USA Swimming, the national governing body of professional swimming in America, wants the 2020 Olympics in Tokyo delayed at least one year in response to the coronavirus global pandemic, according to a report from USA Today. The organization is hoping that the United States Olympic and Paralympic Committee will advocate on their behalf for this change.
USA Swimming CEO Tim Hinchey sent a letter to USOPC CEO Sarah Hirshland saying he has "watched our athletes' worlds be turned upside down and watched them struggle to find ways to continue to prepare and train - many for the biggest competitive opportunity of their lives" as the threat of COVID-19 has grown.
"Everyone has experienced unimaginable disruptions, mere months before the Olympic Games, which calls into question the authenticity of a level playing field for all," Hinchey added. "Our athletes are under tremendous pressure, stress and anxiety, and their mental health and wellness should be among the highest priorities."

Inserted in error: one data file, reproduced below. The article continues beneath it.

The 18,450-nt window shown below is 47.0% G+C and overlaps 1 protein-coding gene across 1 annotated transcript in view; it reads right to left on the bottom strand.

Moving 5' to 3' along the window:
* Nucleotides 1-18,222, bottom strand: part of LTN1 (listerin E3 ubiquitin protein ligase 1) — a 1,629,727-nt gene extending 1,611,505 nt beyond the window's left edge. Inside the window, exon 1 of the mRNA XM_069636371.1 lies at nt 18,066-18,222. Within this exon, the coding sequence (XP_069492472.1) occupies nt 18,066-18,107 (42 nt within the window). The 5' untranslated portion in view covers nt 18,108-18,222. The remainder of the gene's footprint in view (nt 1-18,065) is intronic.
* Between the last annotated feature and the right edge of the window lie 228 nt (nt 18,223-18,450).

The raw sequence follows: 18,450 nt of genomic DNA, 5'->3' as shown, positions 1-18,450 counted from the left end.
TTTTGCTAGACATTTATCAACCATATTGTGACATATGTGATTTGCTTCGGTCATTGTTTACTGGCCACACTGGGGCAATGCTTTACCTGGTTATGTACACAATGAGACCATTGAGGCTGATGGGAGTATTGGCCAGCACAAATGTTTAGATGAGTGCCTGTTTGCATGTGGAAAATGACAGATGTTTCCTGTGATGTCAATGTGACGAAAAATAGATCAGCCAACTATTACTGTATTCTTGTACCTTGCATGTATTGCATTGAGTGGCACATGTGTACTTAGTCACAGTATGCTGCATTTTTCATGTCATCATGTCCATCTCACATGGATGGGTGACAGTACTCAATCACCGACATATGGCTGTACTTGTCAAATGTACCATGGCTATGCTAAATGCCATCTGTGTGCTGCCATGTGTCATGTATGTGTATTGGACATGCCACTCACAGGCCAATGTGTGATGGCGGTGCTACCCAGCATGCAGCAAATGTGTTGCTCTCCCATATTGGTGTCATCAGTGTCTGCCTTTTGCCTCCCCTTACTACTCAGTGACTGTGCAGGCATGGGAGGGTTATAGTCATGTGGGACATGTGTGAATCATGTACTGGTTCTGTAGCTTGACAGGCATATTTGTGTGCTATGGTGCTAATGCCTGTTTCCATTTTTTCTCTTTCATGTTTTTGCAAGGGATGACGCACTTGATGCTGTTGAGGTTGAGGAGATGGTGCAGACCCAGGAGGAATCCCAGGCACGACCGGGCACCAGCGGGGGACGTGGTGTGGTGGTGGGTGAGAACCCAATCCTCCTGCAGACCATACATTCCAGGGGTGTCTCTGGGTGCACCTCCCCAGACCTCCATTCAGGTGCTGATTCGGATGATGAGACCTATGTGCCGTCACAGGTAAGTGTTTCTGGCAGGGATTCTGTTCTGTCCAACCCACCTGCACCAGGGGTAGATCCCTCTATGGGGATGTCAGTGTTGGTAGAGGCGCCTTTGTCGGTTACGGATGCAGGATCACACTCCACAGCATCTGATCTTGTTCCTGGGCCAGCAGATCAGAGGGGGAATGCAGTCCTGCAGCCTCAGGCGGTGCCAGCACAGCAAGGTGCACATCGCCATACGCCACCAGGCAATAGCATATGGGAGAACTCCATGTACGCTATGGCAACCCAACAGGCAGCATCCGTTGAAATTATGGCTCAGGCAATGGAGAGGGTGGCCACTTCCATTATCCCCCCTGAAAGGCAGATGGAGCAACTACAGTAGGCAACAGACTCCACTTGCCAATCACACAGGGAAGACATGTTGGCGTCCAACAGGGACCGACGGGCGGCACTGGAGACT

The letter was sent with "overwhelming support" from USA Swimming's top officials, swimmers and coaches, according to USA Today. Hinchey formally requested in the letter that the Games be postponed until 2021, to assure that athletes can properly prepare for their respective qualifiers and events.
"It is with the burden of these serious concerns that we respectfully request that the U.S. Olympic & Paralympic Committee advocate for the postponement of the Olympic Games Tokyo 2020 by one year," he wrote. "There are no perfect answers, and this will not be easy; however, it is a solution that provides a concrete path forward and allows all athletes to prepare for a safe and successful Olympic Games in 2021.
"We urge the USOPC, as a leader within the Olympic Movement, to use its voice and speak up for the athletes."
The spread of COVID-19 has forced the postponement or outright cancellations of sports leagues around the world. This includes all four major sports leagues in the United States, which have been suspended indefinitely. The pandemic has killed over 10,000 people worldwide with over 14,000 cases in the United States and 247,000 cases globally.